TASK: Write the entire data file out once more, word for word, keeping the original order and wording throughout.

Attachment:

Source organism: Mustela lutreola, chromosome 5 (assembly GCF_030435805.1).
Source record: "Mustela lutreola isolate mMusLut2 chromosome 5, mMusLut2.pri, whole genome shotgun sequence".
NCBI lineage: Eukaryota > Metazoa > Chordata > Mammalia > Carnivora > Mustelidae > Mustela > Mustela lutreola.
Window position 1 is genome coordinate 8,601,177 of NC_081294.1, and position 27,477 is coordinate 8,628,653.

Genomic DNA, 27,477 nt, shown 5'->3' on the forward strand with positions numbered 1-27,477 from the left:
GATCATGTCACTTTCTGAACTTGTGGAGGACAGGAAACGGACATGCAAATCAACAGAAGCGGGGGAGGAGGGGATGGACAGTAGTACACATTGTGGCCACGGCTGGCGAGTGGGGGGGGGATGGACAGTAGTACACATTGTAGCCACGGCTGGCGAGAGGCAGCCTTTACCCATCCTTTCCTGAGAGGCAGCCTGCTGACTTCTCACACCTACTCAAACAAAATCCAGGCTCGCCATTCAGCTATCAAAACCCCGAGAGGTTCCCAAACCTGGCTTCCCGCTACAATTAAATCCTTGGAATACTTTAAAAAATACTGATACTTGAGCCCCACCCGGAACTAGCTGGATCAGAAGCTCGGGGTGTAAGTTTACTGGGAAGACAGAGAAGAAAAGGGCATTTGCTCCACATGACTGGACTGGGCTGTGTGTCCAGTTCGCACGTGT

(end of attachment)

Source organism: Mustela lutreola, chromosome 5 (assembly GCF_030435805.1).
Source record: "Mustela lutreola isolate mMusLut2 chromosome 5, mMusLut2.pri, whole genome shotgun sequence".
NCBI lineage: Eukaryota > Metazoa > Chordata > Mammalia > Carnivora > Mustelidae > Mustela > Mustela lutreola.
Window position 1 is genome coordinate 8,601,177 of NC_081294.1, and position 27,477 is coordinate 8,628,653.

Genomic DNA, 27,477 nt, shown 5'->3' on the forward strand with positions numbered 1-27,477 from the left:
GATCATGTCACTTTCTGAACTTGTGGAGGACAGGAAACGGACATGCAAATCAACAGAAGCGGGGGAGGAGGGGATGGACAGTAGTACACATTGTGGCCACGGCTGGCGAGTGGGGGGGGGATGGACAGTAGTACACATTGTAGCCACGGCTGGCGAGAGGCAGCCTTTACCCATCCTTTCCTGAGAGGCAGCCTGCTGACTTCTCACACCTACTCAAACAAAATCCAGGCTCGCCATTCAGCTATCAAAACCCCGAGAGGTTCCCAAACCTGGCTTCCCGCTACAATTAAATCCTTGGAATACTTTAAAAAATACTGATACTTGAGCCCCACCCGGAACTAGCTGGATCAGAAGCTCGGGGTGTAAGTTTACTGGGAAGACAGAGAAGAAAAGGGCATTTGCTCCACATGACTGGACTGGGCTGTGTGTCCAGTTCGCACGTGT